Welcome to Euronews Travel’s Women Beyond Borders, where we bring you women from across the world who are living brave, adventurous lives, and conquering personal challenges on the road.
While some are crossing the world in pursuit of the most unique experiences, or pursuing a lifestyle that many would dream of, others are breaking the mould of traditionally male-dominated industries. We hope the series inspires you to believe in the power of your own dreams.
When you think of a pilot and CEO of a travel company you probably don’t picture a 24-year-old woman. But Mia Biilmann Larsen is exactly that.
It’s estimated that just 5 to 10 per cent of commercial pilots worldwide are women. Despite this statistic Mia says she never felt held back as some of the pilots in her family-run company, AirZafari Greenland, are female.
“It hasn't really been something that I thought that I wouldn't be able to do because I'm a girl or a woman. I've never had that experience,” explains Mia.
“But seeing people's reactions now to whenever I say, ‘Yeah, I'm a pilot’. It's like they just expect me to be the one introducing the experience and then the pilot will come and take over.”
Mia says she’s had an overwhelmingly positive experience as a female pilot. But she did tell Euronews Travel of one example of sexism during her pilot training.
‘[I was] sitting in my uniform and talking about some of the planes we were watching.”
“I said, ‘Oh, it's such a beautiful jet’ and everybody was looking at it and nodding.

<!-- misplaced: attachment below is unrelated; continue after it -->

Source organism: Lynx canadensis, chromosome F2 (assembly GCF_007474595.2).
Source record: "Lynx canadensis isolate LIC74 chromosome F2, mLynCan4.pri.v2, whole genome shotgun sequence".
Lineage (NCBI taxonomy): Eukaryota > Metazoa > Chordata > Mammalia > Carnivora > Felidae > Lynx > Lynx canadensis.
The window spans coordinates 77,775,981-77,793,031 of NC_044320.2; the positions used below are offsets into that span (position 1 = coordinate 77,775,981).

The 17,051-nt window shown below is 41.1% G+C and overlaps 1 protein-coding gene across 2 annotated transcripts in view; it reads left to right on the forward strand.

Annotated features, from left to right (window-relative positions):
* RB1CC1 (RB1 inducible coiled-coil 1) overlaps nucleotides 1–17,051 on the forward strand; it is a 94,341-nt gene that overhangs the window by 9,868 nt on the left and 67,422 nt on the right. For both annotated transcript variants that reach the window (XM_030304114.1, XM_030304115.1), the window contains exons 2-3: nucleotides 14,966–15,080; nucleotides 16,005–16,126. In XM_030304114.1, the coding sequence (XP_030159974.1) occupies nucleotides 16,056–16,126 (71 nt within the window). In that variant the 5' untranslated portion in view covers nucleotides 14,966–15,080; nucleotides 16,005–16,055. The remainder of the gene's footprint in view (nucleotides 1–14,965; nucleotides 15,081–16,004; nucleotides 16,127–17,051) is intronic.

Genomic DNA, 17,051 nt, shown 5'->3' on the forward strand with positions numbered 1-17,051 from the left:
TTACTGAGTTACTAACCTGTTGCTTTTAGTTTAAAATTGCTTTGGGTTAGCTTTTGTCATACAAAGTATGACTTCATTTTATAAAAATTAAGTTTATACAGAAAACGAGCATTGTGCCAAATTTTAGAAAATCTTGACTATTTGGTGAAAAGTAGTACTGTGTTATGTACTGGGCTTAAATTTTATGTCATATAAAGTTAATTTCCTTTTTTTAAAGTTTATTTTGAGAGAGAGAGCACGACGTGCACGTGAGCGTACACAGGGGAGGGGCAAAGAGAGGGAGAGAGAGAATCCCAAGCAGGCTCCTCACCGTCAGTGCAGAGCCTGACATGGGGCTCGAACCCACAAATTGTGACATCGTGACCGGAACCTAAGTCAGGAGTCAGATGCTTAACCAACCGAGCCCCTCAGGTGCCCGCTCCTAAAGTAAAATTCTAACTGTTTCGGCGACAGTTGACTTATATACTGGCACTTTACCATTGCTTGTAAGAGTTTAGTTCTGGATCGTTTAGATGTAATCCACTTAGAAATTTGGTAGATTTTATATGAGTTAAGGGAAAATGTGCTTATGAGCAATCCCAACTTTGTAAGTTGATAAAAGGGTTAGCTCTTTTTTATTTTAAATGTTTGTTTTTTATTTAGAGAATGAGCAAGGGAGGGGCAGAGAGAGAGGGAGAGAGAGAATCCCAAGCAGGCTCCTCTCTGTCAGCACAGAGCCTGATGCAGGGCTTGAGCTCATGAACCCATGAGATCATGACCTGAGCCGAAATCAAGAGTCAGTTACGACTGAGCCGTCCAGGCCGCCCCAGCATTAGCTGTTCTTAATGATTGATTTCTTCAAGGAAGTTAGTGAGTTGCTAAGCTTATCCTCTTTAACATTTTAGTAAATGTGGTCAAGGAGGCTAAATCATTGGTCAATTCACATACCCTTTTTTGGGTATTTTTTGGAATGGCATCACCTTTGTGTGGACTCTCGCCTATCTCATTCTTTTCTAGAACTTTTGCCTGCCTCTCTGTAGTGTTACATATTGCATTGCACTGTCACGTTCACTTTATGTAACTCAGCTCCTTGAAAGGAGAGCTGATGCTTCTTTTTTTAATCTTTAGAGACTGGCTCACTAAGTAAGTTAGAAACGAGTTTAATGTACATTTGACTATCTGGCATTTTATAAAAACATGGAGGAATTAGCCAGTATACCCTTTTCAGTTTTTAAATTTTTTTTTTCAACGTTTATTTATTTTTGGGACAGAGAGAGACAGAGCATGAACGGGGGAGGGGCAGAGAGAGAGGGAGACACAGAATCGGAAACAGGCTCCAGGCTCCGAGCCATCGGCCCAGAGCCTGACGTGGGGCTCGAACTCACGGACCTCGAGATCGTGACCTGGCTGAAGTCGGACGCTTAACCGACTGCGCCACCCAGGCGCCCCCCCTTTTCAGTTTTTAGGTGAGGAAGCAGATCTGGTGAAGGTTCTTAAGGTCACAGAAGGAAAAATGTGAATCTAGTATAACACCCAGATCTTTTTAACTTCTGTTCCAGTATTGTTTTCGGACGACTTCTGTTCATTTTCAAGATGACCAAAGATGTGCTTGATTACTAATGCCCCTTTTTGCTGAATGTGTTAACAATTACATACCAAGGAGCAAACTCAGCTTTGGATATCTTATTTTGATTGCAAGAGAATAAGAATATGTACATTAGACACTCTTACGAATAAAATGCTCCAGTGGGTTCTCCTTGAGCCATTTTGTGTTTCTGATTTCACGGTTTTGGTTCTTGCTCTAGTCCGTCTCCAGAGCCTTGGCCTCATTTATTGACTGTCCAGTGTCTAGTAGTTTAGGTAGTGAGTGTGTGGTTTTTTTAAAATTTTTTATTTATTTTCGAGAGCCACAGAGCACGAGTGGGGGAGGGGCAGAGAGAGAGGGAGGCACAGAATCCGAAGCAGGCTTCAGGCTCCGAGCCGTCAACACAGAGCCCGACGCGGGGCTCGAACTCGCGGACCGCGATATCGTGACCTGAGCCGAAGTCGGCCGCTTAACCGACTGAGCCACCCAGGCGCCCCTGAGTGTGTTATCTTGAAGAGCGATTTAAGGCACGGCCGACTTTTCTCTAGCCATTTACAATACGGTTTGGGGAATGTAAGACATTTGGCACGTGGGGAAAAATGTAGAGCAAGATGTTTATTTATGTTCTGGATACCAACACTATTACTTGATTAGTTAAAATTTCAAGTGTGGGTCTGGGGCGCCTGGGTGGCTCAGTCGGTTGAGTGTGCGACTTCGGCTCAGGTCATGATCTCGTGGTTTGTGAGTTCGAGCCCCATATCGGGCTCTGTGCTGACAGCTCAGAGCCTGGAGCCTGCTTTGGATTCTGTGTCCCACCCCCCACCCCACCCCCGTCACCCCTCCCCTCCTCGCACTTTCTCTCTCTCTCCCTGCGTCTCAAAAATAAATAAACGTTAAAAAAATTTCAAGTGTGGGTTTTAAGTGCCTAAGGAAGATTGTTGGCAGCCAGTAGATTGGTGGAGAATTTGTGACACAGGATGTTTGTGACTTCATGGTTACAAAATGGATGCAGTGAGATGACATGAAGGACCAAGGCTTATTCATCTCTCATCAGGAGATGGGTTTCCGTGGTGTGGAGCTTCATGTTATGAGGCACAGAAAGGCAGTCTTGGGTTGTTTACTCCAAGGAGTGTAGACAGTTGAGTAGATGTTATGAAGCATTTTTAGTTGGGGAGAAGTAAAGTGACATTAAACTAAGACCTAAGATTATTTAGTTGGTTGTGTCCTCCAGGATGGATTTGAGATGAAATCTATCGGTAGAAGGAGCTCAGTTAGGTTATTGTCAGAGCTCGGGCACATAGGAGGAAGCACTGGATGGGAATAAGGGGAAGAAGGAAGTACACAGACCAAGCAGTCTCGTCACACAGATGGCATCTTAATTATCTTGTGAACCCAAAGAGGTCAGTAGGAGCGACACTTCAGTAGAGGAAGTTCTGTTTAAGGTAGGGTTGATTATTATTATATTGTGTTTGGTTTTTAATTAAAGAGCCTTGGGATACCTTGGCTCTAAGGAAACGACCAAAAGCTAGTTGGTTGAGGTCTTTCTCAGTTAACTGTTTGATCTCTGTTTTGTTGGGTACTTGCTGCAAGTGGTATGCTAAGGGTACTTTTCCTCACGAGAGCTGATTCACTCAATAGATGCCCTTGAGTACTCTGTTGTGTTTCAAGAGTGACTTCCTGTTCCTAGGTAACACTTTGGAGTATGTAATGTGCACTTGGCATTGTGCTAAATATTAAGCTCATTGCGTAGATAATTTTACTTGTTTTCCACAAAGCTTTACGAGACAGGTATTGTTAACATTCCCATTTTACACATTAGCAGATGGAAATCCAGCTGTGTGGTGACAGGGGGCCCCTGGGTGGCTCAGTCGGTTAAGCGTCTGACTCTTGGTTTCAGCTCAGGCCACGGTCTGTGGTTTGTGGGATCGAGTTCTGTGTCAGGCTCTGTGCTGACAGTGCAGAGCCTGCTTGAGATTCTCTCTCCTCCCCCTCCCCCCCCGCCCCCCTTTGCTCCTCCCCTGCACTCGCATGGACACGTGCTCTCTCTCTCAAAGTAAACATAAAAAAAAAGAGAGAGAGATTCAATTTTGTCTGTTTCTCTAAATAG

“And then one of them said, without even thinking about it, ‘Oh, yeah, maybe go ask if they need a stewardess’.”
“And I was like ‘I would love to be a stewardess, but that's not why I'm here. I'm in my pilot uniform.’”
What’s it like to fly over Greenland?
Flying has always been a big part of Mia’s life. Growing up with pilot parents, they went on all sorts of adventures, a privilege Mia is hugely grateful for.
For a long time, she thought her career might take a different path but soon realised flying was her vocation.
She began her pilot training in 2019 in Denmark and once completed, headed back to Greenland to join AirZafari as a pilot. She became CEO in 2021.
“It's so amazing to, on a daily basis, have a job where you share experiences that are adventurous, that are new and exciting to people.
Mia’s work sees her taking both locals and tourists on flights from the country’s main airport at Kangerlussuaq and from the largest town in western Greenland, Ilulissat to above the arctic surroundings and to the ice shelf.
According to Mia, “It's a spectacular view regardless of how many times you've seen it” and it’s not uncommon for guests to cry tears of joy during the flight. She often sheds a tear too.
Though there’s countless moments that stick in Mia’s head from incredible light to emotional connections with guests, one of Mia’s most special moments so far was the first time she flew to Nuuk, the capital and her hometown, with her parents onboard.
Climate change in Greenland
Greenland contributes less than 1 per cent of the world’s total carbon emissions but it’s one of the places suffering the effects the most.
Mia has noticed the change in Greenland’s weather during her lifetime, becoming warmer, wetter and cloudier.
According to NASA data, the entire country is losing 254 billion tonnes of ice mass per year. Over 100 billions tonnes more than Antarctica.
Many locals have never seen the shelf, but Mia is lucky enough to fly over it regularly.
“It's something that is happening in our backyard, but we have a very big backyard,” she explains.
To help raise awareness and educate locals, Mia now offers empty seats on her flights to children from local schools.
“I've definitely flown with some locals that are very surprised by the size of it,”
“For the few that have gone, either by another plane or helicopter before, many years ago, for them to come and see it again with us, some are really surprised and overwhelmed by how much it's changed.”
Watch the video above to learn more about Mia flying in Greenland.